"As if" in Rushdie's latest

Ken Miller bookrat at BOOKRAT.COM
Mon Aug 16 02:40:03 UTC 1999

When did "as if!" as a sarcastic retort come into general usage?

I tend to associate it (and the related "what*ever*!") with the _Clueless_
generation (the movie title, not a dig at that generation).

So here's a scene from Salman Rushdie's _The Ground Beneath Her Feet_.  The
setting is mid-1940s Bombay (relived in a flashback), and the narrator's
mother has just built a soaring sand castle, or sand building:

"'Skyscraper,' she named it.  'How'd you like to own a penthouse at the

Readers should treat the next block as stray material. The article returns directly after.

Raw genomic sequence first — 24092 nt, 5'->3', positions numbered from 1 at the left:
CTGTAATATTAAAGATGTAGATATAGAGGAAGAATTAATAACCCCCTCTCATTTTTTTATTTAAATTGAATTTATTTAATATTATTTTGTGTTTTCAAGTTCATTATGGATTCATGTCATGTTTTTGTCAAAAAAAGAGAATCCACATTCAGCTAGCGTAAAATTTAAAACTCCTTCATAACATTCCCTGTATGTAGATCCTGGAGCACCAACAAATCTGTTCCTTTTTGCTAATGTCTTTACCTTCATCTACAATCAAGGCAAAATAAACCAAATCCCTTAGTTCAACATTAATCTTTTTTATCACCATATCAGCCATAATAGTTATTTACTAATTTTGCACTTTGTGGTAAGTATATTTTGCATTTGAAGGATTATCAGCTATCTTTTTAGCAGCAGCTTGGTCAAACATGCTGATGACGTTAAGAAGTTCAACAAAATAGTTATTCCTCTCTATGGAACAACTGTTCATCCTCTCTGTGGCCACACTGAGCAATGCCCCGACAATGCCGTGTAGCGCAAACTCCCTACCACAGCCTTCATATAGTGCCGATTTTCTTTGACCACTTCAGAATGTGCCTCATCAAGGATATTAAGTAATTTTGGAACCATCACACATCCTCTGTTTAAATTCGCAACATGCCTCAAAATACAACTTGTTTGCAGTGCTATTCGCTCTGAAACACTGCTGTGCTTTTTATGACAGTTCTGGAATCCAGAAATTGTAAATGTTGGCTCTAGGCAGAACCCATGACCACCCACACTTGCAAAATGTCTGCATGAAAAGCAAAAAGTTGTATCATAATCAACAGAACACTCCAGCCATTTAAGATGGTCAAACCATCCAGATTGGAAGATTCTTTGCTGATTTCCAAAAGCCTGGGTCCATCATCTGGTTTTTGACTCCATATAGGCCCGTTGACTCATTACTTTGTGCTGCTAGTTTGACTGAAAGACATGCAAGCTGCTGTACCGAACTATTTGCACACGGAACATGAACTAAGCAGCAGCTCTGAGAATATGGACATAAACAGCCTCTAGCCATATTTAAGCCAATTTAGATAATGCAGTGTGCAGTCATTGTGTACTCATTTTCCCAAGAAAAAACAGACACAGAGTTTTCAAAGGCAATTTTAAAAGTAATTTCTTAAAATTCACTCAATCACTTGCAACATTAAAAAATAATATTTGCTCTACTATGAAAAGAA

top?'  Skywhatter?  Where was a penthouse pent?  These were words I did not
know.  I found myself disliking them: the words, and the building to which
they belonged.  Besides, I was bored and wanted to swim.

"'Looks like a big matchbox to me.'  I shrugged.  'Live in it?  As if.'"

Somehow, this sounds a little anachronistic to me.  But what do I know?

(This is not a quibble about the book itself, which I am reading with great

Ken Miller
Partridge School of Gentle Arts

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